[m-dev.] Suggestion: default func-type/mode correspondence.

Fergus Henderson fjh at cs.mu.OZ.AU
Wed Jul 25 11:54:55 AEST 2001

On 24-Jul-2001, Ralph Becket <rbeck at microsoft.com> wrote:
> > From: Fergus Henderson [mailto:fjh at cs.mu.OZ.AU]
> > Sent: 23 July 2001 20:40
> > 
> > On 23-Jul-2001, Ralph Becket <rbeck at microsoft.com> wrote:
> > >
> > > Can you give an example where a mode problem could arise?
> > 
> > See attached.
> > The first one, func.m, shows how the problem can arise with polymorphic types.
> > The second, func3.m, shows how it can arise with abstract types.
> > The current implementation correctly rejects func.m, reporting a mode error,
> > but incorrectly allows func3.m, generating incorrect code.
> In func.m you have
> main -->
> 	{ baz(foo, F) }, % *1*
> 	io__write_int(F(42)), nl.
> :- func foo(int) = int.
> foo(X) = X + 1.
> :- func bar(int::out) = int::in is det.
> bar(X) = X + 1.
> :- pred baz(T::in, T::out) is det. 
> baz(X, Y) :-
> 	Y = ( if univ_to_type(univ(bar), Y0) then Y0 else X ). % *2*
> Under my proposal *1* would be okay (passing a higher order func
> object foo/1 with the standard inst as an (_ >> ground) parameter to
> baz/2 (if we ever get it back again we'll get it with the standard 
> inst for its type.)
> *2* would be an error because bar/1 does not have the standard inst
> but is being passed as an (_ >> ground) or (_ >> dead) parameter to 
> univ/1.

It can't be an error because of the final insts in the callee's mode,
it would have to be an error because of the initial insts.

But I think I get the idea.  For higher-order function types,
you want `ground' to mean that the function has the usual mode
and determinism.

Unlike the earlier proposals, this is a semantic change to the meaning of
`ground', rather than just some syntactic sugar on mode declarations.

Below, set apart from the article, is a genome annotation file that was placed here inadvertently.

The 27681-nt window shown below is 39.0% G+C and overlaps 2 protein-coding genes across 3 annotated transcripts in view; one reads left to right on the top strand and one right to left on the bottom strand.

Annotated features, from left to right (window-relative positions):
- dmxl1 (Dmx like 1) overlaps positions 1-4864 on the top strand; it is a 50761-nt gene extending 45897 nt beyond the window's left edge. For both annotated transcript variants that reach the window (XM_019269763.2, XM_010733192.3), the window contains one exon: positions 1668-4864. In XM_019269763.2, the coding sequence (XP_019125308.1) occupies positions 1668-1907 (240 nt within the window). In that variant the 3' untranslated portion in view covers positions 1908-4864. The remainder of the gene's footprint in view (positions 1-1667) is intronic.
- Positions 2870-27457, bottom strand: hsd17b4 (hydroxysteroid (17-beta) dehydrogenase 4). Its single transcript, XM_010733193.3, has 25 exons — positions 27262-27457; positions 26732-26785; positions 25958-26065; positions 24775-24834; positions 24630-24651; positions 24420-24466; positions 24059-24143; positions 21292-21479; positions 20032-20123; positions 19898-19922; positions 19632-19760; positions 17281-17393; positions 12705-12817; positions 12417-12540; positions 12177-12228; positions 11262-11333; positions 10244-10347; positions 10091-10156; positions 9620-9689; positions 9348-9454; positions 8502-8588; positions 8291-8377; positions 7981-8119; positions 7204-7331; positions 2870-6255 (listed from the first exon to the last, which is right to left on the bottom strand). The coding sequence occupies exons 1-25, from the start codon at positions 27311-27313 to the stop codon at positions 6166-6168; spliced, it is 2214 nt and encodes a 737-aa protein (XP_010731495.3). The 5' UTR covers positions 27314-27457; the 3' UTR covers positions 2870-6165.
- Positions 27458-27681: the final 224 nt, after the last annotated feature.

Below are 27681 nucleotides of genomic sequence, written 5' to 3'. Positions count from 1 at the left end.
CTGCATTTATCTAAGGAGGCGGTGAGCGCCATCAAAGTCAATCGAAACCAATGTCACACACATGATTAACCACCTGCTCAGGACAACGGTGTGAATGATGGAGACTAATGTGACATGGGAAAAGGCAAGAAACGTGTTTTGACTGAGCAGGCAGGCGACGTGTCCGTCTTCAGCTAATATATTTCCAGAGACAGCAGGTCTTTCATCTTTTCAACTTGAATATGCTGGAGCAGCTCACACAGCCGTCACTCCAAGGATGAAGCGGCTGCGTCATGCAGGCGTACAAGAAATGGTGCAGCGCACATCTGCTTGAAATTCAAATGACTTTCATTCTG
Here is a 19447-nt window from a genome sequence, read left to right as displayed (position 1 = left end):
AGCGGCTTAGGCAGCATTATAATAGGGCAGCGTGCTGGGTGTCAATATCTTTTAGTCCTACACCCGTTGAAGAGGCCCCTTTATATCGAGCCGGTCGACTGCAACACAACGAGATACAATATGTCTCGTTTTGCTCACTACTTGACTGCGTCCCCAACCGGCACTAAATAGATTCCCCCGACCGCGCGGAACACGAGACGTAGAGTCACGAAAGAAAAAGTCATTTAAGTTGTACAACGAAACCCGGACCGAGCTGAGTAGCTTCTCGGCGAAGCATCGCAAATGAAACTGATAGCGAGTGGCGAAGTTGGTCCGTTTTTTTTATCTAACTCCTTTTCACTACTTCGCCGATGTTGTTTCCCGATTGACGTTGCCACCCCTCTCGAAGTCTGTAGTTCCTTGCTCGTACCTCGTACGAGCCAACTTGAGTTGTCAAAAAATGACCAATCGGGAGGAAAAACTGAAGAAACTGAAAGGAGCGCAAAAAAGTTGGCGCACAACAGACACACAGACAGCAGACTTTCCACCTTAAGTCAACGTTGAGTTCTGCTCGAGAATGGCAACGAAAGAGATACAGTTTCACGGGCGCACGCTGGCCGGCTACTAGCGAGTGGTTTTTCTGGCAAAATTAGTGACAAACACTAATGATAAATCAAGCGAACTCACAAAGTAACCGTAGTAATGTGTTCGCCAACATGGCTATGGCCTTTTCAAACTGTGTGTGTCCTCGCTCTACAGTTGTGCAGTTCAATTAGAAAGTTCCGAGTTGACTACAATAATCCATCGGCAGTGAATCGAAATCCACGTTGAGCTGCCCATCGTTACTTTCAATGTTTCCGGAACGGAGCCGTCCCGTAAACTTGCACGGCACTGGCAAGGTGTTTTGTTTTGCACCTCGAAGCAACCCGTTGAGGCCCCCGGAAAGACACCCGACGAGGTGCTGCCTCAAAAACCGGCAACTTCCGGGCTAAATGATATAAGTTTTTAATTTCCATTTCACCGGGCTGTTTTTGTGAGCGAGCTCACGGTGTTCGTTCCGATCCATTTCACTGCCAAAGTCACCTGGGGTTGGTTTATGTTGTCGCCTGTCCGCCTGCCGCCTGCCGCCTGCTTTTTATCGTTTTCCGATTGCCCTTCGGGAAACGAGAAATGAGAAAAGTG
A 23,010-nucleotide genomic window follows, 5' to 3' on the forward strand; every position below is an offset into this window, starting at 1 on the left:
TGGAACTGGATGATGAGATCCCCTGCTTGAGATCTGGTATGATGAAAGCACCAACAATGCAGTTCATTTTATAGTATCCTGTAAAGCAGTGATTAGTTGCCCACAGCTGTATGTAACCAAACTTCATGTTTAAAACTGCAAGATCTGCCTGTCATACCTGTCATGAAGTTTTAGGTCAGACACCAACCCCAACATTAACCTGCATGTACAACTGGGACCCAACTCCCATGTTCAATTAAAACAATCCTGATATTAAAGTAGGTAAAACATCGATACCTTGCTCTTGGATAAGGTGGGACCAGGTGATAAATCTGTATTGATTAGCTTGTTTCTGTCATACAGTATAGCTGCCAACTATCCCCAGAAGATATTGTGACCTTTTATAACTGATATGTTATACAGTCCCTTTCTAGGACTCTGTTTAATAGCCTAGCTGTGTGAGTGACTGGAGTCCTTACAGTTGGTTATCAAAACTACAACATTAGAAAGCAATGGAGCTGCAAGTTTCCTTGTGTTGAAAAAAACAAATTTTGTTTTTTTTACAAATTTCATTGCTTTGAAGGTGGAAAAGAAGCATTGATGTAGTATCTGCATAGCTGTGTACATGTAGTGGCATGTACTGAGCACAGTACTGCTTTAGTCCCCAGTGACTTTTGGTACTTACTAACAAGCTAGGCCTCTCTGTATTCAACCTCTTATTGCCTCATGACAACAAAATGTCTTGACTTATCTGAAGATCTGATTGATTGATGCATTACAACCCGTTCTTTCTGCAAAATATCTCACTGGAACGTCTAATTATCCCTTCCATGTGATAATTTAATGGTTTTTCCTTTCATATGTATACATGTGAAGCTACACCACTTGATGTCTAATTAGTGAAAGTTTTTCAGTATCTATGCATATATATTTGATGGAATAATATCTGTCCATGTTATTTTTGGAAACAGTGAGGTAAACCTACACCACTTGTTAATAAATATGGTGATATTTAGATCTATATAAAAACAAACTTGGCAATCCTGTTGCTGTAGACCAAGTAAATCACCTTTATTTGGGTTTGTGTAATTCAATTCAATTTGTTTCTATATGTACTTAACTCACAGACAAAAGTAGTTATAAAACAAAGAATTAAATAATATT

(I guess you'd also want to change the meaning of `unique', `any', and
`dead' in the same way.)

One consequence of this change is that higher-order functions with
non-standard mode or determinism would become very much second-class or
even third-class objects.  If you have a list of such terms, for example,
you wouldn't be able to even call list__length on it.

Still, it may well be worth paying that price, in order to make
higher-order functions that do have standard modes and determinism be
truly first-class objects.

Currently, h.o. functions can be put in collections, and can be gotten
back out of them, but you can't call the resulting term without an inst cast.
With your proposal, h.o. functions with the standard mode/determinism
could be put in collections, gotten back out of them, and called without
any inst casts, while h.o. functions with non-standard mode/determinism could
not even be put in collections unless you use an inst cast.

The proposed change to the semantics of `ground' seems a bit non-orthogonal
to me, so I'm a little nervous about the consequences.  But from a practical
perspective it does look like this change would be a significant improvement.
So I give it a tentative thumbs up.

Fergus Henderson <fjh at cs.mu.oz.au>  |  "I have always known that the pursuit
The University of Melbourne         |  of excellence is a lethal habit"
WWW: <http://www.cs.mu.oz.au/~fjh>  |     -- the last words of T. S. Garp.
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